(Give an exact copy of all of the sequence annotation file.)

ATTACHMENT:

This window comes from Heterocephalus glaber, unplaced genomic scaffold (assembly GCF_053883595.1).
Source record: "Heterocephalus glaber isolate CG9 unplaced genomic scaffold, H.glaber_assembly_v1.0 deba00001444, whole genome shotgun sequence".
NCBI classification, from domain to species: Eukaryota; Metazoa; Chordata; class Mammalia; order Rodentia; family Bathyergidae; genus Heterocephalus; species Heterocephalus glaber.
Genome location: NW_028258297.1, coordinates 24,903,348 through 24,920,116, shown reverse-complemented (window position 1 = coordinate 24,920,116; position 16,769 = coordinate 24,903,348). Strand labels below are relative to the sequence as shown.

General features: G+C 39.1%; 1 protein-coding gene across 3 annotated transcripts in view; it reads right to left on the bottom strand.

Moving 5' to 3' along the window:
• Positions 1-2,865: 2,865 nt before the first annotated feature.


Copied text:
This window comes from Heterocephalus glaber, unplaced genomic scaffold (assembly GCF_053883595.1).
Source record: "Heterocephalus glaber isolate CG9 unplaced genomic scaffold, H.glaber_assembly_v1.0 deba00001444, whole genome shotgun sequence".
NCBI classification, from domain to species: Eukaryota; Metazoa; Chordata; class Mammalia; order Rodentia; family Bathyergidae; genus Heterocephalus; species Heterocephalus glaber.
Genome location: NW_028258297.1, coordinates 24,903,348 through 24,920,116, shown reverse-complemented (window position 1 = coordinate 24,920,116; position 16,769 = coordinate 24,903,348). Strand labels below are relative to the sequence as shown.

General features: G+C 39.1%; 1 protein-coding gene across 3 annotated transcripts in view; it reads right to left on the bottom strand.

Moving 5' to 3' along the window:
• Positions 1-2,865: 2,865 nt before the first annotated feature.